I was on the second floor of the Gay Street House, and I could hear people talking downstairs. They sounded like lawyers who worked in judge Schwille's court. It sounded as if they were talking about someone who had AIDS and they mentioned that Zuckerman (a Dallas attorney) had AIDS. Other people were also mentioned who had AIDS and it appeared that quite a few people around there had the disease. I remembered that I hadn't had a test to see if I had AIDS and the possibility that I might have the disease was quite unsettling.
Finally I walked downstairs and in the middle office I encountered three people (all probably in their 20s) who worked for my father. One was an attractive woman. The other two were men and one was holding the hand of the woman. The man not with the woman sold real estate for my father. But the man holding the woman's hand said he did legal work for soldiers. He reminded me of Mike Estep (a fellow I used to know in Portsmouth).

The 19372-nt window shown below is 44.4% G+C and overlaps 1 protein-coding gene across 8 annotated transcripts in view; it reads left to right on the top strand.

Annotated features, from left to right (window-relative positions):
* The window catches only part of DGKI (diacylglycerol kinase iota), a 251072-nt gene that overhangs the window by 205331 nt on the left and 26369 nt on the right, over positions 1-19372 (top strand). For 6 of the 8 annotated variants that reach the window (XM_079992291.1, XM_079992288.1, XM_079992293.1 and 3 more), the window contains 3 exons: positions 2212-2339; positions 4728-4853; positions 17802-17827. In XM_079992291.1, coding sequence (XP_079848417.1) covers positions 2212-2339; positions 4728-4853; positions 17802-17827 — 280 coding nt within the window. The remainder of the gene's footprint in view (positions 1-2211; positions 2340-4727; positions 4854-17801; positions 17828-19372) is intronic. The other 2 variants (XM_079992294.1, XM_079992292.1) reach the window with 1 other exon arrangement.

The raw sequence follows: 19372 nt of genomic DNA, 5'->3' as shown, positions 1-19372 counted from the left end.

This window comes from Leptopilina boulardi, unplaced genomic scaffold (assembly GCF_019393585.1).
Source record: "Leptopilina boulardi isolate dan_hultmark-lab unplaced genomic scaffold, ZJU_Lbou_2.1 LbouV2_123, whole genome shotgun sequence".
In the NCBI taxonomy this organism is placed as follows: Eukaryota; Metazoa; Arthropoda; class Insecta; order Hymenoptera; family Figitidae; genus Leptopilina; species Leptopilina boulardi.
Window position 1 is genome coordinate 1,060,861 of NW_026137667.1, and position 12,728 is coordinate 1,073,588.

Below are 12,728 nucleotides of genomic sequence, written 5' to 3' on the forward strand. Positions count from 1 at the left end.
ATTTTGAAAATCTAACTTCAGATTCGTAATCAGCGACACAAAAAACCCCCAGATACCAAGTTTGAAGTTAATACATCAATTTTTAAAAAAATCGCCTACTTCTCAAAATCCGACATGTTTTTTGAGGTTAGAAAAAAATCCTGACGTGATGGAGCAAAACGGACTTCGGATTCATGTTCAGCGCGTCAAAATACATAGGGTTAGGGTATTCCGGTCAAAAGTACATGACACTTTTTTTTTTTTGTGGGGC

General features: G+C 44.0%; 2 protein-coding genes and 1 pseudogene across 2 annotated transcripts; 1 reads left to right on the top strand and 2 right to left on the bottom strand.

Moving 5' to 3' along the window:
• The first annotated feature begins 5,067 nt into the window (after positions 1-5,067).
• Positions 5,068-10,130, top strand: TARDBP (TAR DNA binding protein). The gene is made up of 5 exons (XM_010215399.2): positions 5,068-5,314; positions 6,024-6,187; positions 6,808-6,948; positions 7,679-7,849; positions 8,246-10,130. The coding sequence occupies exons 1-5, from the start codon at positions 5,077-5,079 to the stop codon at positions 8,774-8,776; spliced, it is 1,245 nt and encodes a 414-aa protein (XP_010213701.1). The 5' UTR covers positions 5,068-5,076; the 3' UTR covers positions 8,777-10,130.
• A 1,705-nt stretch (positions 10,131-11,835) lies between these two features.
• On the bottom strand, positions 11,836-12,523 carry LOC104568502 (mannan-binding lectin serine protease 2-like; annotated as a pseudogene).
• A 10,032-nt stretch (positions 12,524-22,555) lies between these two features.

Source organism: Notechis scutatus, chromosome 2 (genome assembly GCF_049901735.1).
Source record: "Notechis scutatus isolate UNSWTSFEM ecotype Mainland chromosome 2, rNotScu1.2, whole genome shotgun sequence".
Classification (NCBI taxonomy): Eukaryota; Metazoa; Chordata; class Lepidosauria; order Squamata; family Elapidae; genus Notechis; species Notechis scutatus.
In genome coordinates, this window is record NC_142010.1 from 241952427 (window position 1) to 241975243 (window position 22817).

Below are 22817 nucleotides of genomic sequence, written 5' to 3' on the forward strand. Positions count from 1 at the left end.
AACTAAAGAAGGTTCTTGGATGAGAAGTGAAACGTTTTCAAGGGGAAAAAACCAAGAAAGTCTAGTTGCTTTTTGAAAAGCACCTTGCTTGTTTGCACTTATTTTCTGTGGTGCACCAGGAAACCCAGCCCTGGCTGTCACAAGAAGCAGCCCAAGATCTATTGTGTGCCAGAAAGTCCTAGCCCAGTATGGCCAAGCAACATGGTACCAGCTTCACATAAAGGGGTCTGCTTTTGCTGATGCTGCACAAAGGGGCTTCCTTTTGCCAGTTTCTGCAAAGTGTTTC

I reflected that my work was defending criminals and I really wasn't very satisfied that I was doing that type of work. It pleased me even less that I was in Portsmouth and I realized I had made a mistake by returning to Portsmouth.
I was in the barn on the hill behind the Gallia County Farmhouse. My father and my grandmother Mabel were here with me. There was a lot of corn in the barn and I began thinking about gathering some of the corn in bushel sacks. I talked a little with my father about it. It seemed that I had been here when the corn had been growing and I had been responsible for gathering up some of the corn once before. I began looking for a sack and finally found one. There was an old piece of black bread in the sack.
Finally I said, "How much is a bushel of corn worth?"
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